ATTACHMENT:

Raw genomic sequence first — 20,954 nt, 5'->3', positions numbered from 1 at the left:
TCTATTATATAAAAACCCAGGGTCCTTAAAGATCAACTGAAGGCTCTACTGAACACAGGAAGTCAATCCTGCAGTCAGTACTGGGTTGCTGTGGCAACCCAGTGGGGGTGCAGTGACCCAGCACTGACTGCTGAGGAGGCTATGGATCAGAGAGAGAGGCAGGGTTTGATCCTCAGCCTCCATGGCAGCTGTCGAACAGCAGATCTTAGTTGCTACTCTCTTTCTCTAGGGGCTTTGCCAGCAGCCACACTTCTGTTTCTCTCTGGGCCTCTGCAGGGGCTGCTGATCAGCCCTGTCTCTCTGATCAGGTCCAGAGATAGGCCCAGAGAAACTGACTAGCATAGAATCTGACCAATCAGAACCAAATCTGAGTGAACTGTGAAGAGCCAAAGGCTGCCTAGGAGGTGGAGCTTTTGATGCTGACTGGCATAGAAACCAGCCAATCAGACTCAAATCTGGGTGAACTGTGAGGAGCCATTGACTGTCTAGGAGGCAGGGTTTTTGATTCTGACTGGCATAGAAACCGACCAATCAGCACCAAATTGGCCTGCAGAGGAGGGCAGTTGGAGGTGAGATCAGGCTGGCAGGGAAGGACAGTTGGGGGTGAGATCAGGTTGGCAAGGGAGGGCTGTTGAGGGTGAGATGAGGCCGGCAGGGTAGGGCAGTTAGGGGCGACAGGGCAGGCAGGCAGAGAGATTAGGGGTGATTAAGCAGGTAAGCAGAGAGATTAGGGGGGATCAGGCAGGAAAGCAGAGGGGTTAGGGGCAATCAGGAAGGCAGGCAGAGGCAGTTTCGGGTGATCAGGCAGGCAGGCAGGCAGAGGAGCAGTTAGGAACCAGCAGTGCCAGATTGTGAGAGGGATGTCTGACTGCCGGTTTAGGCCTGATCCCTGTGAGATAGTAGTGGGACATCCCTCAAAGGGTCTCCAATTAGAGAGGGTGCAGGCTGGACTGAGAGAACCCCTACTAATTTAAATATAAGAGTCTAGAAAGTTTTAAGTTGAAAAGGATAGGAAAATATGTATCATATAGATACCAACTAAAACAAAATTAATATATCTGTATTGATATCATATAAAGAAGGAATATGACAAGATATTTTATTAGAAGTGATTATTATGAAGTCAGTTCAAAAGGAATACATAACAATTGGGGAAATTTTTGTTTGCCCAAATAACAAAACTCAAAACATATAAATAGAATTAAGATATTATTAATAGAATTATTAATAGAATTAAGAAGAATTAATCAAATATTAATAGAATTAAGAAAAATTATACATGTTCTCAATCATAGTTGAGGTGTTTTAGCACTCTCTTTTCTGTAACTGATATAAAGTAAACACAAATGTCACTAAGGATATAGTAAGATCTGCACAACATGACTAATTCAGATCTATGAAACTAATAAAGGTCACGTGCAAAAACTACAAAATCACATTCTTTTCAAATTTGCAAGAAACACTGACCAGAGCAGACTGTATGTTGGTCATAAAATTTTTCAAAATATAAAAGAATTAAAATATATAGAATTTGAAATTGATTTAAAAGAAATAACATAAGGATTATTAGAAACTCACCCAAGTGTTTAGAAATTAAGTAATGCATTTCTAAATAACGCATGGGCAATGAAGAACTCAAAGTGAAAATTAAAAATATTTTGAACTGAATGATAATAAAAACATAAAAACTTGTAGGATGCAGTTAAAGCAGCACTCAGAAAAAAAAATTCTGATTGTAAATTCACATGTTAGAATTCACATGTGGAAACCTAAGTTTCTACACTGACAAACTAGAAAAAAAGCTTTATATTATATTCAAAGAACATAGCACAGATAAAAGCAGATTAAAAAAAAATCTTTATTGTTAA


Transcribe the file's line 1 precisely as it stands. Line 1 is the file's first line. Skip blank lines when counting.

Raw genomic sequence first — 20,954 nt, 5'->3', positions numbered from 1 at the left: